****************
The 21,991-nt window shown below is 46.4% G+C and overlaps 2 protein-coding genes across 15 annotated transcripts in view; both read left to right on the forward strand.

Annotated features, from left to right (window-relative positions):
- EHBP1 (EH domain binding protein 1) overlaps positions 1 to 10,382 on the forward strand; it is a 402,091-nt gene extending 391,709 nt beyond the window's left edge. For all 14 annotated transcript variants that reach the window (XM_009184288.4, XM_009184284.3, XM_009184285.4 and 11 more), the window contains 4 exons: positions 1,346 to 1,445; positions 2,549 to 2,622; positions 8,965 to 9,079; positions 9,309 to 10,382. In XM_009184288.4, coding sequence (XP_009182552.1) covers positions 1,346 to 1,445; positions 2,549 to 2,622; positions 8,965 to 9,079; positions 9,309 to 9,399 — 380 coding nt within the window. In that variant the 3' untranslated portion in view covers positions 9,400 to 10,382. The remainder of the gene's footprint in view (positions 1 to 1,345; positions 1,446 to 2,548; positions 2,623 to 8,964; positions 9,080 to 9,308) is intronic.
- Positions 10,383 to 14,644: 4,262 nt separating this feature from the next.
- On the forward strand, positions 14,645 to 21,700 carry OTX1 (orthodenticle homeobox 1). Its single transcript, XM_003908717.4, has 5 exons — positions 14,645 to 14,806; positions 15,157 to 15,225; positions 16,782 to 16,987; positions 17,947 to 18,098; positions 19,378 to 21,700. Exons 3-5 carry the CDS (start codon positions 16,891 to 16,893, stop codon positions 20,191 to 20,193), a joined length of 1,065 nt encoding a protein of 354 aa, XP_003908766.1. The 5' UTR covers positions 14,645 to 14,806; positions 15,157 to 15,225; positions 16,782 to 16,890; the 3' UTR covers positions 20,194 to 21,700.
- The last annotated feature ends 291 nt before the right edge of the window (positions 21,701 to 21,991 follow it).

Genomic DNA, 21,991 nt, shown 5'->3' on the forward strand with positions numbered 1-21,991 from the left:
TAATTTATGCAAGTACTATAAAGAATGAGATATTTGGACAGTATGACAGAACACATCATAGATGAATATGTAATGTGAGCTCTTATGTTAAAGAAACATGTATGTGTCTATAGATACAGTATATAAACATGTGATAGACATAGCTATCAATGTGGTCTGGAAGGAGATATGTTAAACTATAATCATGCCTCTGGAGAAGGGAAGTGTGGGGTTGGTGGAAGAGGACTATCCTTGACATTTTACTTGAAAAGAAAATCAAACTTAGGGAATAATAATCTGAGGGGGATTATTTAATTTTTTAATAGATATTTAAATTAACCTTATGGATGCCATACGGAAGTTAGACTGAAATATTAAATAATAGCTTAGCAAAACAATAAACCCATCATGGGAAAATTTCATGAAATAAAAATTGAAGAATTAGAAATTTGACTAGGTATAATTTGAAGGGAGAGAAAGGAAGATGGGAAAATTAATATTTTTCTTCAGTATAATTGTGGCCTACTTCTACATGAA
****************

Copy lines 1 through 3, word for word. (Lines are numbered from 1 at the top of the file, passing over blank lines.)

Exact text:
The 21,991-nt window shown below is 46.4% G+C and overlaps 2 protein-coding genes across 15 annotated transcripts in view; both read left to right on the forward strand.

Annotated features, from left to right (window-relative positions):
- EHBP1 (EH domain binding protein 1) overlaps positions 1 to 10,382 on the forward strand; it is a 402,091-nt gene extending 391,709 nt beyond the window's left edge. For all 14 annotated transcript variants that reach the window (XM_009184288.4, XM_009184284.3, XM_009184285.4 and 11 more), the window contains 4 exons: positions 1,346 to 1,445; positions 2,549 to 2,622; positions 8,965 to 9,079; positions 9,309 to 10,382. In XM_009184288.4, coding sequence (XP_009182552.1) covers positions 1,346 to 1,445; positions 2,549 to 2,622; positions 8,965 to 9,079; positions 9,309 to 9,399 — 380 coding nt within the window. In that variant the 3' untranslated portion in view covers positions 9,400 to 10,382. The remainder of the gene's footprint in view (positions 1 to 1,345; positions 1,446 to 2,548; positions 2,623 to 8,964; positions 9,080 to 9,308) is intronic.